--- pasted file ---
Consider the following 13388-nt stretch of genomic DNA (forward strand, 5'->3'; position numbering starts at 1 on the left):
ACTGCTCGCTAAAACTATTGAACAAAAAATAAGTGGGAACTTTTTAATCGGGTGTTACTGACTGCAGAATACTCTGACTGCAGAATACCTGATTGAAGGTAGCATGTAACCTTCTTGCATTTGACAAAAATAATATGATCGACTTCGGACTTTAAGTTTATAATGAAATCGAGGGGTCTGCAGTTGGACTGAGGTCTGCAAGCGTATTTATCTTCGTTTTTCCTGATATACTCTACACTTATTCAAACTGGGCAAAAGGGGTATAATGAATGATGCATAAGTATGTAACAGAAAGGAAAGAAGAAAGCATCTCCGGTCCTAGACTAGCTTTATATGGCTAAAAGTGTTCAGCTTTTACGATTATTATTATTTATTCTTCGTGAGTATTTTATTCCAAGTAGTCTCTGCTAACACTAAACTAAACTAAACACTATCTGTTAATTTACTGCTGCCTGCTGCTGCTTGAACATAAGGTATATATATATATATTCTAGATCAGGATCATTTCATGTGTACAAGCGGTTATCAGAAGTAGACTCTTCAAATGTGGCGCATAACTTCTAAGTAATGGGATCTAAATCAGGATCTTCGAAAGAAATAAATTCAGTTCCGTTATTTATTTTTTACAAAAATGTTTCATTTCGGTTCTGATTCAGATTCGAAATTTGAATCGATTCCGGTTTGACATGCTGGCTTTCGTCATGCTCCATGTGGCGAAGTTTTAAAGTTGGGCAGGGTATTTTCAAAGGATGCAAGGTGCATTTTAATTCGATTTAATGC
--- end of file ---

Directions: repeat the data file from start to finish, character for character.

Consider the following 13388-nt stretch of genomic DNA (forward strand, 5'->3'; position numbering starts at 1 on the left):
ACTGCTCGCTAAAACTATTGAACAAAAAATAAGTGGGAACTTTTTAATCGGGTGTTACTGACTGCAGAATACTCTGACTGCAGAATACCTGATTGAAGGTAGCATGTAACCTTCTTGCATTTGACAAAAATAATATGATCGACTTCGGACTTTAAGTTTATAATGAAATCGAGGGGTCTGCAGTTGGACTGAGGTCTGCAAGCGTATTTATCTTCGTTTTTCCTGATATACTCTACACTTATTCAAACTGGGCAAAAGGGGTATAATGAATGATGCATAAGTATGTAACAGAAAGGAAAGAAGAAAGCATCTCCGGTCCTAGACTAGCTTTATATGGCTAAAAGTGTTCAGCTTTTACGATTATTATTATTTATTCTTCGTGAGTATTTTATTCCAAGTAGTCTCTGCTAACACTAAACTAAACTAAACACTATCTGTTAATTTACTGCTGCCTGCTGCTGCTTGAACATAAGGTATATATATATATATTCTAGATCAGGATCATTTCATGTGTACAAGCGGTTATCAGAAGTAGACTCTTCAAATGTGGCGCATAACTTCTAAGTAATGGGATCTAAATCAGGATCTTCGAAAGAAATAAATTCAGTTCCGTTATTTATTTTTTACAAAAATGTTTCATTTCGGTTCTGATTCAGATTCGAAATTTGAATCGATTCCGGTTTGACATGCTGGCTTTCGTCATGCTCCATGTGGCGAAGTTTTAAAGTTGGGCAGGGTATTTTCAAAGGATGCAAGGTGCATTTTAATTCGATTTAATGC